And this is where I think I’ve paid a huge price for my contentment with being single.
See, it’s taken me a long time to realize this but…and this is really hard for me to admit and write here…I wonder if I’ve lost my desire for and ability to love. And I don’t just mean love in the context of romantic relationships. I mean love in all contexts. This is very difficult to write because it’s embarrassing to admit and hard to face but I think I need to go there if I’m to get through. And I know that sounds like hyperbole, like I’m being overly dramatic for the sake of making my blog worth reading but in this case, I mean it just as I’m writing it. I don’t think I give or receive love very well, if at all.
Actually, this isn’t the first time I’ve thought and written about this. Back in post 284 I wrote the following, “What if I have no idea what love is? Because . . . I don’t think I know what love is.”
Maybe I’ve lost my ability/desire to love. And maybe that’s because I don’t know what love is.
I don’t know.
But here’s what I think.
I think that Bob is the part of me that still wants to love and be loved.
Because love is at the core of what it is to be human isn’t it? But even if it isn’t, then love is certainly at the core of what it is to be a christian.
Dear friends, let us love one another, for love comes from God. Everyone who loves has been born of God and knows God. Whoever does not love does not know God, because God is love. This is how God showed his love among us: He sent his one and only Son into the world that we might live through him. This is love: not that we loved God, but that he loved us and sent his Son as an atoning sacrifice for our sins. Dear friends, since God so loved us, we also ought to love one another. No one has ever seen God; but if we love one another, God lives in us and his love is made complete in us.
See, I wonder if after all those years of being an unhappy single person longing for love, I wonder if some subconscious part of me got tired of being lonely and frustrated and so it just kind of amputated that part of me – lopped it off and buried it away somewhere. And maybe it thought that was that. And I didn’t think all that much about it because I was more than happy to be rid of all that old longing.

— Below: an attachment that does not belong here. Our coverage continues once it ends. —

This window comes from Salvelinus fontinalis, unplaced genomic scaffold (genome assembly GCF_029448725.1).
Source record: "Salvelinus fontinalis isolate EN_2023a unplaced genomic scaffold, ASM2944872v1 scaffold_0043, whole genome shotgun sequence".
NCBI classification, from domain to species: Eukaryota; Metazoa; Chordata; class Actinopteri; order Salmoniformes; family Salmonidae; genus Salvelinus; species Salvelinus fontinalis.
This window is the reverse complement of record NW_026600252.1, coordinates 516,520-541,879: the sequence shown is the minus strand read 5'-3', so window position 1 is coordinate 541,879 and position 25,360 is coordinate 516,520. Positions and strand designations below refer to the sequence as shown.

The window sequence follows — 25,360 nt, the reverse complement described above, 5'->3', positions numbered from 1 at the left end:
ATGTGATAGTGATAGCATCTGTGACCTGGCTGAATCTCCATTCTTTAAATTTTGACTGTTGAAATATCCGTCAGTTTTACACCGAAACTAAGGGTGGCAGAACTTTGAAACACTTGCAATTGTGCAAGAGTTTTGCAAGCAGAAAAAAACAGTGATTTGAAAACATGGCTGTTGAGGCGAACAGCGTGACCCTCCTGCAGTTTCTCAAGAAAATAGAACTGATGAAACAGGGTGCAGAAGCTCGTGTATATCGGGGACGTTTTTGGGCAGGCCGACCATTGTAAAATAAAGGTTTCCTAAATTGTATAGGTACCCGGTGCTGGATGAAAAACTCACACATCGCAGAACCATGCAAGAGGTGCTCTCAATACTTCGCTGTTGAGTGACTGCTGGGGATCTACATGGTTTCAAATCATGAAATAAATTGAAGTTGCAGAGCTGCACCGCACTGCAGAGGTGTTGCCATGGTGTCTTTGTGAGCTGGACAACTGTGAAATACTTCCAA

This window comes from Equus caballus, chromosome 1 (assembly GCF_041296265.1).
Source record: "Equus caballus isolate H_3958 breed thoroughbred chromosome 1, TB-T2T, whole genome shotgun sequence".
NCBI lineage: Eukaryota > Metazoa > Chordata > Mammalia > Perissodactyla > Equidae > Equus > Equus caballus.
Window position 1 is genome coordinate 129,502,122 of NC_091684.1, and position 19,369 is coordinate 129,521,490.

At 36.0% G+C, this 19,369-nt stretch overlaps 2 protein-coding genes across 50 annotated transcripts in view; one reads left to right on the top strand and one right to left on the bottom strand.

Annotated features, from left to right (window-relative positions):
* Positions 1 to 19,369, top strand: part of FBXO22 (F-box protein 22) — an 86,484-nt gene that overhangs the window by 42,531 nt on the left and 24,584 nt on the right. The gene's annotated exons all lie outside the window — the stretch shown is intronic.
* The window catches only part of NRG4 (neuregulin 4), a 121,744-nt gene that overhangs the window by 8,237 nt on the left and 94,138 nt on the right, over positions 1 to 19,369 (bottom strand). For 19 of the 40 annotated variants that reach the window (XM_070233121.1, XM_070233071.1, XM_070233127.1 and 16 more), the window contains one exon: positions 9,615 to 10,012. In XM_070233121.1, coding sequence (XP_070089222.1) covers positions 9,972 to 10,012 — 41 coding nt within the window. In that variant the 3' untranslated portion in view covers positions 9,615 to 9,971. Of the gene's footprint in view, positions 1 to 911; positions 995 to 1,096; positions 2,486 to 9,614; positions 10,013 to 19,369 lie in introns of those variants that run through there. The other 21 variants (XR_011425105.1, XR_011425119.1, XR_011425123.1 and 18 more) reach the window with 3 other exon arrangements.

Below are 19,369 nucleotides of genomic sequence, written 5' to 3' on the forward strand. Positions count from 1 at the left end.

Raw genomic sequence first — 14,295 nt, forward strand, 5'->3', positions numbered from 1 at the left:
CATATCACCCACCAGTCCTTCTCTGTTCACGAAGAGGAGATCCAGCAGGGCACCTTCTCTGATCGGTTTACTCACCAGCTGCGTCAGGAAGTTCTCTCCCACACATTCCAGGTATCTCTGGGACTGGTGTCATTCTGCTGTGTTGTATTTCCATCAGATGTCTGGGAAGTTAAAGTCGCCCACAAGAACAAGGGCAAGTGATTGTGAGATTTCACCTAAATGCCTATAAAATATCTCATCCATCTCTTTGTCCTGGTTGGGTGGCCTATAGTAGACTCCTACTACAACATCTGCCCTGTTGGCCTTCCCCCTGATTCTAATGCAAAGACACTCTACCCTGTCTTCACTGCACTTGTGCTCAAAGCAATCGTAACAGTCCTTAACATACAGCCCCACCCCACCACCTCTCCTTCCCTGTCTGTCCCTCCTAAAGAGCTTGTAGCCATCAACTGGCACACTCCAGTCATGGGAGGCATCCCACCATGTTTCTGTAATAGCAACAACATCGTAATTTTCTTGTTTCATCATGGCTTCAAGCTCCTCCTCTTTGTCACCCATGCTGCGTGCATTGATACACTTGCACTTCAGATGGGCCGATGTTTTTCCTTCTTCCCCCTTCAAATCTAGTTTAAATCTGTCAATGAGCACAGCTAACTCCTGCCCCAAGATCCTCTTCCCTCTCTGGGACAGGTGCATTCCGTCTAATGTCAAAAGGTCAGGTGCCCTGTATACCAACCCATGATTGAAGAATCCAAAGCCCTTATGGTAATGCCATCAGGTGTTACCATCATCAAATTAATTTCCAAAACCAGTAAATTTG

But maybe it wasn’t just the romantic love part of me that got put away. Maybe love can’t be so neatly dissected. Maybe all (or most) of my ability to know/give/receive love got buried as well.
But love is important, integral even. And if love is a large part of what it is to be whole, then despite the fact that I’m enjoying being single (being free of that old longing for a romantic relationship), something is very wrong in my life.
And that’s what I think Bob is about. Bob may be that submerged longing for and need for love working its way back up to the surface. And love is patient, love is kind and perhaps that’s why Bob only breaks through in moments of stillness and quiet and vulnerability.
So what now?
I don’t know.
But something needs to change because I think this not knowing how to accept, not knowing how to give, not knowing how to ask for love is affecting me in more ways than I’m aware of.
Because (and this is also very hard to admit) there are times when I wonder about God’s love for me. I mean, I know in theory that he loves me but I don’t know how to experience, how to sense, how to feel that love. And turing that around, I’m not sure how to love God.
Maybe it’s the perfect time for me to be attending Mars Hill Graduate School (I just realized that I haven’t blogged about this yet…stay tuned, I will). Maybe working towards a Masters Degree in Counseling Psychology will help me work through these issues of love.
I don’t know.
And so tell me about love. Is anything I’m saying making any kind of sense? Am I suffering from mountain-out-of-molehill-itis? Am I still missing the point about Bob?
I don’t know.